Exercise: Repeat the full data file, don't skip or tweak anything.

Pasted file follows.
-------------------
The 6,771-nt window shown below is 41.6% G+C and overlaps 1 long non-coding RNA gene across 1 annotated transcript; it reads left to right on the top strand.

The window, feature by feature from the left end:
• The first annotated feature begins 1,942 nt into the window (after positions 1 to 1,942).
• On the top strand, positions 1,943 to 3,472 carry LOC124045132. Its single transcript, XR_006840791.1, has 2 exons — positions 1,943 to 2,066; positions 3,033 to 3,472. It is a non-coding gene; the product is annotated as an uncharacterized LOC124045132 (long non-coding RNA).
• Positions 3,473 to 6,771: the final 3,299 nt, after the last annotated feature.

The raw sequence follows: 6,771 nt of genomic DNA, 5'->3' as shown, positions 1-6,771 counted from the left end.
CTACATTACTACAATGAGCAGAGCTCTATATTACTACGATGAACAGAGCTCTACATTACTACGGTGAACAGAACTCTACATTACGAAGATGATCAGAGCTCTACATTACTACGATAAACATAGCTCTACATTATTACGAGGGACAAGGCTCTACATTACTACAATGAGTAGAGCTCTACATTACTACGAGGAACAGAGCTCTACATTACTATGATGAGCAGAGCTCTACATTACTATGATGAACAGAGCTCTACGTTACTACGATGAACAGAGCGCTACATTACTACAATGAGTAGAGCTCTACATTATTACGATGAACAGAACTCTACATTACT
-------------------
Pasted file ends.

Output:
The 6,771-nt window shown below is 41.6% G+C and overlaps 1 long non-coding RNA gene across 1 annotated transcript; it reads left to right on the top strand.

The window, feature by feature from the left end:
• The first annotated feature begins 1,942 nt into the window (after positions 1 to 1,942).
• On the top strand, positions 1,943 to 3,472 carry LOC124045132. Its single transcript, XR_006840791.1, has 2 exons — positions 1,943 to 2,066; positions 3,033 to 3,472. It is a non-coding gene; the product is annotated as an uncharacterized LOC124045132 (long non-coding RNA).
• Positions 3,473 to 6,771: the final 3,299 nt, after the last annotated feature.

The raw sequence follows: 6,771 nt of genomic DNA, 5'->3' as shown, positions 1-6,771 counted from the left end.
CTACATTACTACAATGAGCAGAGCTCTATATTACTACGATGAACAGAGCTCTACATTACTACGGTGAACAGAACTCTACATTACGAAGATGATCAGAGCTCTACATTACTACGATAAACATAGCTCTACATTATTACGAGGGACAAGGCTCTACATTACTACAATGAGTAGAGCTCTACATTACTACGAGGAACAGAGCTCTACATTACTATGATGAGCAGAGCTCTACATTACTATGATGAACAGAGCTCTACGTTACTACGATGAACAGAGCGCTACATTACTACAATGAGTAGAGCTCTACATTATTACGATGAACAGAACTCTACATTACT